We lived in the hospital again for another 30 days me going to work then coming back, Maureen never leaving Megan’s side. The transplant was successful but she still had to endure daily poking an prodding and blood draws. We got to take her home and the feeling of relief was beyond compare. Seven days after being home Megan defiantly walked, and she smiled and was happy. On the eighth day I was at work and Maureen noticed Megan in distress and had to return to the hospital. Megan had contracted a very serious infection and we were back to round the clock care. It was devastating, but the real devastation was yet to come.
Megan was to weak and immuno-compromised to fight off the infection. I am still haunted by the mornings events of that day when I stood by my baby girl. Megan looked up at me with the pain of a million lifetimes in her eyes, still trying so hard to fight but looking exhausted. I knew what I had to do. My baby girl had fought so hard and so courageously not for herself but for us. She had endured countless hours of unpleasant tests and needle probing and she was in intense pain. I placed my hand on her head and looked lovingly into her soul, bent my head to her ear and whispered, “Its okay to let go baby girl. You don’t have to fight anymore.” She understood me as her eyes dampened. With tubes and hoses in her everywhere the only way she could communicate was with her eyes. She looked at me with a profound sadness and her eyes said “I’m sorry Daddy.” But she didn’t have anything to be sorry for, she had taught me more in her short life than I could have taught her in a lifetime. Now it was Maureen and I who were in intense pain. We stood back as a doctor performed his last official task, the beeps slowed to a stop and there was silence. Megan lay there with her eye closed, motionless, yet it was obvious she was relieved. One day I will write a story with this inspiration but for now I can only manage short recaps. Seems every time I recount Megan’s story my keyboard floods with tears and I dry my eyes on the wind.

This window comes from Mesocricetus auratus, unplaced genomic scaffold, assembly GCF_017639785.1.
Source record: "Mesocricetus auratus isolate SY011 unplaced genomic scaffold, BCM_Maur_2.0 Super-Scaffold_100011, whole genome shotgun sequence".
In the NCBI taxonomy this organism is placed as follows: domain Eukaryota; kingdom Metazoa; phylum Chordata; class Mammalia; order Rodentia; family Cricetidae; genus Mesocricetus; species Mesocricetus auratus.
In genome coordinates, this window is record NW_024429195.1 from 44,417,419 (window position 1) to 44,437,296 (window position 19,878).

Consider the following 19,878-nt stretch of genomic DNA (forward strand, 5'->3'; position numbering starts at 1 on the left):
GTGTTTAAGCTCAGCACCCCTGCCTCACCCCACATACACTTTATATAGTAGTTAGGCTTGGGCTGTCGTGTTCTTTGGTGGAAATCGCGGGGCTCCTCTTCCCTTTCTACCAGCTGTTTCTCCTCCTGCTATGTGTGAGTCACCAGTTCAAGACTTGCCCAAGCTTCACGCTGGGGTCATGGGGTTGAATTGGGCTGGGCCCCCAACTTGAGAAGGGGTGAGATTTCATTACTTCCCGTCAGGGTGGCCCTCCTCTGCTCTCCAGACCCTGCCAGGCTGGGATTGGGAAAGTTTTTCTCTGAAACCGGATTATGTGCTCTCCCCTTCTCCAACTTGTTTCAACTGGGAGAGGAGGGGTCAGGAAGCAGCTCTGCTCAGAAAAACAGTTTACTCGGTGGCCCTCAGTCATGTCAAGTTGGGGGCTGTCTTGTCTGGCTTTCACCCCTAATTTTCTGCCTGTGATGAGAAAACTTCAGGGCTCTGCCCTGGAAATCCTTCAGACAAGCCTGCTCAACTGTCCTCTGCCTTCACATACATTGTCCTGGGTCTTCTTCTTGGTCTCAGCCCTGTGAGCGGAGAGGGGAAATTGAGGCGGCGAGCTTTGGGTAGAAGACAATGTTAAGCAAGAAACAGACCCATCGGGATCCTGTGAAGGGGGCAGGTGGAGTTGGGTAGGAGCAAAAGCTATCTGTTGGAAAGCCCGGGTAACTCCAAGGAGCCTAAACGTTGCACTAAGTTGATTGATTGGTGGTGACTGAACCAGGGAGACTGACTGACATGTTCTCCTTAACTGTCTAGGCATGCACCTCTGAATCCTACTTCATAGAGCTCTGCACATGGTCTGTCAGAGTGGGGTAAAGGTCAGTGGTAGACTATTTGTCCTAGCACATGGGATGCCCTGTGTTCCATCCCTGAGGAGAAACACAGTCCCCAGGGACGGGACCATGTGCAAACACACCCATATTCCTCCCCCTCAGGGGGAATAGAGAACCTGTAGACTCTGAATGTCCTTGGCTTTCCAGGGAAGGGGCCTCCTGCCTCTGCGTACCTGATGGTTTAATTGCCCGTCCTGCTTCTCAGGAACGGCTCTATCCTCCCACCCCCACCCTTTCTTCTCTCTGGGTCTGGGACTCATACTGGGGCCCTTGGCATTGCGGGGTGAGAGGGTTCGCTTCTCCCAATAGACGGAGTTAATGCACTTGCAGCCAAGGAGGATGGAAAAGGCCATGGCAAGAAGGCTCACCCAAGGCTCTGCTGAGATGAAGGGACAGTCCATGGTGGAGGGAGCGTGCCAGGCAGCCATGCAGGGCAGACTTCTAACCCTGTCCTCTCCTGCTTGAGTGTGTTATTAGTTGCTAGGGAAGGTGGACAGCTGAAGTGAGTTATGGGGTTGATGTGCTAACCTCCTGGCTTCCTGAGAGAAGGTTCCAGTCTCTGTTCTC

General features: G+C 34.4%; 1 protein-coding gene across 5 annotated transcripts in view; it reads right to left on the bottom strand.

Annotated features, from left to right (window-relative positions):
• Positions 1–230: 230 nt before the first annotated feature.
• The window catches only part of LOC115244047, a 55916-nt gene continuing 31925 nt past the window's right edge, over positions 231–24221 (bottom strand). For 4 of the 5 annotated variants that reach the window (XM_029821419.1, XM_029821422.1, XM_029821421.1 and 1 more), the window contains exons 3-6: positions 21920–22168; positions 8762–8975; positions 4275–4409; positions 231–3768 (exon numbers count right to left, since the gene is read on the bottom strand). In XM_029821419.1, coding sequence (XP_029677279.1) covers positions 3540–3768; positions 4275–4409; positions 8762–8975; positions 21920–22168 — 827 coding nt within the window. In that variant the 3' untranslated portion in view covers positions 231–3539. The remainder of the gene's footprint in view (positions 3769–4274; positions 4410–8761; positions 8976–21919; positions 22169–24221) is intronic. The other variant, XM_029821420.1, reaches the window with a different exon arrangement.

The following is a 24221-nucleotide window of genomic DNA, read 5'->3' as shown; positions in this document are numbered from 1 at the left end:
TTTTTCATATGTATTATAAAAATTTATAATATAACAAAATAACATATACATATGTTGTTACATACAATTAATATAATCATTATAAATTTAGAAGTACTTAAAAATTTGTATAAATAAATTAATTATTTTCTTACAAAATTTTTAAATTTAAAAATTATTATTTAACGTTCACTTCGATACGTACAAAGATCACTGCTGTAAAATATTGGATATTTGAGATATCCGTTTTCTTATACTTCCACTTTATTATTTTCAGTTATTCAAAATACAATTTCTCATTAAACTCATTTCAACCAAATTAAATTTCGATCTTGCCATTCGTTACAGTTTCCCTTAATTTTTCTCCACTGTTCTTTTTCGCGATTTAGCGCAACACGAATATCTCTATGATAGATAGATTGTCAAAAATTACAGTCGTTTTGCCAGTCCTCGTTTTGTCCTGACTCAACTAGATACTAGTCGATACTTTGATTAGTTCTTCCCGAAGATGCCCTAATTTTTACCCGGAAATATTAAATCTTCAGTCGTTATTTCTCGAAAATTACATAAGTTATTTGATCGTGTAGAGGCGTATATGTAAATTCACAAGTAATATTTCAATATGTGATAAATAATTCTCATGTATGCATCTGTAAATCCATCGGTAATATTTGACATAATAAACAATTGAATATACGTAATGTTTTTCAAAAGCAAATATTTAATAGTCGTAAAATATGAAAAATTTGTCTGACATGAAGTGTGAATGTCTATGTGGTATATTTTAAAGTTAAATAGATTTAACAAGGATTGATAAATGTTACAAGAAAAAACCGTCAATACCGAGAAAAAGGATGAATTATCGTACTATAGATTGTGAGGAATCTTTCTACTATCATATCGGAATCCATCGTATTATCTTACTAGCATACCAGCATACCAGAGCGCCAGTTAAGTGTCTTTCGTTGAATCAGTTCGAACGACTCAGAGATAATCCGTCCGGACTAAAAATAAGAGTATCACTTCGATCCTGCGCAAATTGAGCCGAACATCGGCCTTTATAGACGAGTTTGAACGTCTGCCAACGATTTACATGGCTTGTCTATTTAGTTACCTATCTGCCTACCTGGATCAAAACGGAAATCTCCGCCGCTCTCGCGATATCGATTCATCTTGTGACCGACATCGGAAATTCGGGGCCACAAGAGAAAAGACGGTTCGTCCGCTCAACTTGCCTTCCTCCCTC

I’m not looking for a pity party, not looking for condolence, I am merely sharing the story I am sure Megan would want me to. If you want to read the whole story you can visit our Facebook page, Megan Jarets Legacy. All I really hope to accomplish here today is this. Spread the word of organ donation awareness, please become an organ donor if your aren’t already, an please please please, take a few minutes out of your day to tell the people you love exactly how much they mean to you. We never know when an ultimate joy can be snatched from our hearts plunging us into a deep dark crevice. Maureen and I had both on separate occasions considered the possibility of suicide, we were the walking dead for over a month having a hard time finding a reason to go on. The funeral was horrible, a tiny casket with a beautiful child surrounded by her favorite toys and an endless line of well meaning people, most giving us responses that didn’t help a thing. Unfortunately many more have gone there before, many after, and many still to come, but for those still here, before the precious time runs out, share your love. Don’t keep all your love to yourself, spread it around…PEACE